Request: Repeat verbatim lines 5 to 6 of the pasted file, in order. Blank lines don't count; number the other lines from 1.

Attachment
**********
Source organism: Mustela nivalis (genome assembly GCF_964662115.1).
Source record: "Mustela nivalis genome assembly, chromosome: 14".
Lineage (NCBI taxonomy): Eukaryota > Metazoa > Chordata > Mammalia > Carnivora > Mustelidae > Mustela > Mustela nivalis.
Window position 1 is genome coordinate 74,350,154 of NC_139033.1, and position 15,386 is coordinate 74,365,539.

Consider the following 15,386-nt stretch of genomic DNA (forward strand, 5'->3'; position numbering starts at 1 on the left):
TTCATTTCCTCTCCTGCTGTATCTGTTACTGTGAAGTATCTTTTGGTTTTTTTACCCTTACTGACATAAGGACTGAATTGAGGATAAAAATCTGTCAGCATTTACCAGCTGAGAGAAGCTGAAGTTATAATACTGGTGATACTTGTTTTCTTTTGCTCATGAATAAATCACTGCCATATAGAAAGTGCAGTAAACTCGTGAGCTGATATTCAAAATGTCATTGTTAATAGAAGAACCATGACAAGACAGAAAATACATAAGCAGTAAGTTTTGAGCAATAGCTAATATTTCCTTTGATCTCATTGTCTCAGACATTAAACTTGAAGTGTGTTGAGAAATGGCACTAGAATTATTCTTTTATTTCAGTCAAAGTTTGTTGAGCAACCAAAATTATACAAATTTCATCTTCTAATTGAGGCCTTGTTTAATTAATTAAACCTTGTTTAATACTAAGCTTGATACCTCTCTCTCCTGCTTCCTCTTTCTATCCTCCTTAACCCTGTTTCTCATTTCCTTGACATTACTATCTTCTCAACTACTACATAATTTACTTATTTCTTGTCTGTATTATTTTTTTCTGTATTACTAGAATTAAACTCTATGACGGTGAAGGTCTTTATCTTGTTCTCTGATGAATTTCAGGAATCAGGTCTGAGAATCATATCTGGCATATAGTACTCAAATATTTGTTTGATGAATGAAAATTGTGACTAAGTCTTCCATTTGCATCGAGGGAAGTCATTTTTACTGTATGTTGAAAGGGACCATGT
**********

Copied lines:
Consider the following 15,386-nt stretch of genomic DNA (forward strand, 5'->3'; position numbering starts at 1 on the left):
TTCATTTCCTCTCCTGCTGTATCTGTTACTGTGAAGTATCTTTTGGTTTTTTTACCCTTACTGACATAAGGACTGAATTGAGGATAAAAATCTGTCAGCATTTACCAGCTGAGAGAAGCTGAAGTTATAATACTGGTGATACTTGTTTTCTTTTGCTCATGAATAAATCACTGCCATATAGAAAGTGCAGTAAACTCGTGAGCTGATATTCAAAATGTCATTGTTAATAGAAGAACCATGACAAGACAGAAAATACATAAGCAGTAAGTTTTGAGCAATAGCTAATATTTCCTTTGATCTCATTGTCTCAGACATTAAACTTGAAGTGTGTTGAGAAATGGCACTAGAATTATTCTTTTATTTCAGTCAAAGTTTGTTGAGCAACCAAAATTATACAAATTTCATCTTCTAATTGAGGCCTTGTTTAATTAATTAAACCTTGTTTAATACTAAGCTTGATACCTCTCTCTCCTGCTTCCTCTTTCTATCCTCCTTAACCCTGTTTCTCATTTCCTTGACATTACTATCTTCTCAACTACTACATAATTTACTTATTTCTTGTCTGTATTATTTTTTTCTGTATTACTAGAATTAAACTCTATGACGGTGAAGGTCTTTATCTTGTTCTCTGATGAATTTCAGGAATCAGGTCTGAGAATCATATCTGGCATATAGTACTCAAATATTTGTTTGATGAATGAAAATTGTGACTAAGTCTTCCATTTGCATCGAGGGAAGTCATTTTTACTGTATGTTGAAAGGGACCATGT